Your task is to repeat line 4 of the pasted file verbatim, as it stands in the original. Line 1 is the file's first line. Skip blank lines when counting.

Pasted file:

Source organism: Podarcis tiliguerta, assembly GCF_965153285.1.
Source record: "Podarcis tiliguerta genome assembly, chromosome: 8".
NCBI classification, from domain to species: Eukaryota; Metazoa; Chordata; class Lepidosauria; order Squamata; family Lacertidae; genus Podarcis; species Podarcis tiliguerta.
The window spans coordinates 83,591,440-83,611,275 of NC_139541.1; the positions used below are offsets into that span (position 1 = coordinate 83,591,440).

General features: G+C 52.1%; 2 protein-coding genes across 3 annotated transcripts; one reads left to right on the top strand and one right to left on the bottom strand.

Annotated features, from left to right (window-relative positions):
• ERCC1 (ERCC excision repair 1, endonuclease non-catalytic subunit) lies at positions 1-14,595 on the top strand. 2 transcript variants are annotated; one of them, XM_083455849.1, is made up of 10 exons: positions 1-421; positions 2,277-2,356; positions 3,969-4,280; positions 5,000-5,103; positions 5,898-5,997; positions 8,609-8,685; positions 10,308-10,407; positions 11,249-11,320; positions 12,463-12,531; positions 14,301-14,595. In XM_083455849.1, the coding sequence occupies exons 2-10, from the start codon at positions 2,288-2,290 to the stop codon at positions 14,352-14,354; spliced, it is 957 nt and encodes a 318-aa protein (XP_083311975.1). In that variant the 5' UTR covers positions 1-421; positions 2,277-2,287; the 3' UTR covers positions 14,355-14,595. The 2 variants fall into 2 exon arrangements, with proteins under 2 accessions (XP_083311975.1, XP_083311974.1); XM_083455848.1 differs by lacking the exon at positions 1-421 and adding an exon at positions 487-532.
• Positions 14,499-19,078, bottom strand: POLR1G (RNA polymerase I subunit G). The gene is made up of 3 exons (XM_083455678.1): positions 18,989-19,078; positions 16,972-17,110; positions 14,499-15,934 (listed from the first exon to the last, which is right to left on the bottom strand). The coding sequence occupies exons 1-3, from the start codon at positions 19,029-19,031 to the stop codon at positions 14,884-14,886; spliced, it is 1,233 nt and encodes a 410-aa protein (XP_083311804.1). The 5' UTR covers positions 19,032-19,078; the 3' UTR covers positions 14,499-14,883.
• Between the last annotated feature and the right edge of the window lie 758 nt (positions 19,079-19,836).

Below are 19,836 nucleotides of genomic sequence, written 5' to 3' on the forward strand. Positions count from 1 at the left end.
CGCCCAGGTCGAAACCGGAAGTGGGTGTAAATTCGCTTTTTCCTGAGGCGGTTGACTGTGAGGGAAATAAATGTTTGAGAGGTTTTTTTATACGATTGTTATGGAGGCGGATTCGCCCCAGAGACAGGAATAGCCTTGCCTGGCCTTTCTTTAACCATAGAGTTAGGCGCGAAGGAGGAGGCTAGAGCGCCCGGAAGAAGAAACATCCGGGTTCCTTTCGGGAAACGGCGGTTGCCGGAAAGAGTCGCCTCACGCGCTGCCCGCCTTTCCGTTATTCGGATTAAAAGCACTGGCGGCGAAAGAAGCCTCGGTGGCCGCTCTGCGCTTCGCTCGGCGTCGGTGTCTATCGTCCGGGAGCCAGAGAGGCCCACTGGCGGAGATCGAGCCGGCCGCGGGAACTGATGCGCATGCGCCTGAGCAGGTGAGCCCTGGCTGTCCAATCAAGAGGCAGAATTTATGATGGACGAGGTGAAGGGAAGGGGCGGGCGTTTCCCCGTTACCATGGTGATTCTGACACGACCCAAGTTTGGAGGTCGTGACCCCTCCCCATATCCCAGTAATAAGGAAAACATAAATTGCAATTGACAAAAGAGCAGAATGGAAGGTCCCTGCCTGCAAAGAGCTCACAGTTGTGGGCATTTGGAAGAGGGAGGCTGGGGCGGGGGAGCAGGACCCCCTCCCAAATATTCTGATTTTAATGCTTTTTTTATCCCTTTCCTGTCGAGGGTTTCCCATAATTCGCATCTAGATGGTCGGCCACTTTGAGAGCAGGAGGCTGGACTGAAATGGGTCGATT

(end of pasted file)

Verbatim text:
The window spans coordinates 83,591,440-83,611,275 of NC_139541.1; the positions used below are offsets into that span (position 1 = coordinate 83,591,440).